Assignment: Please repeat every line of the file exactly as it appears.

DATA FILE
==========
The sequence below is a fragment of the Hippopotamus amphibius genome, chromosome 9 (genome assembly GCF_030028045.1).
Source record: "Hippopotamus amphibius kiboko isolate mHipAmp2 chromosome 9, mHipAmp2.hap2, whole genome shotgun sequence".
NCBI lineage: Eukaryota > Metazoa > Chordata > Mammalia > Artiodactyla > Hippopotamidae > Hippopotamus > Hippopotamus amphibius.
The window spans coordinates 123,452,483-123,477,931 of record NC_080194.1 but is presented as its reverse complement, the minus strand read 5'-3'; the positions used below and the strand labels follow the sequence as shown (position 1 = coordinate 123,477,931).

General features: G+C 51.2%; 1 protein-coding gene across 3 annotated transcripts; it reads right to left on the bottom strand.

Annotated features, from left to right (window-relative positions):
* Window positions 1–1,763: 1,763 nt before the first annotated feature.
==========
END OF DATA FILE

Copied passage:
The sequence below is a fragment of the Hippopotamus amphibius genome, chromosome 9 (genome assembly GCF_030028045.1).
Source record: "Hippopotamus amphibius kiboko isolate mHipAmp2 chromosome 9, mHipAmp2.hap2, whole genome shotgun sequence".
NCBI lineage: Eukaryota > Metazoa > Chordata > Mammalia > Artiodactyla > Hippopotamidae > Hippopotamus > Hippopotamus amphibius.
The window spans coordinates 123,452,483-123,477,931 of record NC_080194.1 but is presented as its reverse complement, the minus strand read 5'-3'; the positions used below and the strand labels follow the sequence as shown (position 1 = coordinate 123,477,931).

General features: G+C 51.2%; 1 protein-coding gene across 3 annotated transcripts; it reads right to left on the bottom strand.

Annotated features, from left to right (window-relative positions):
* Window positions 1–1,763: 1,763 nt before the first annotated feature.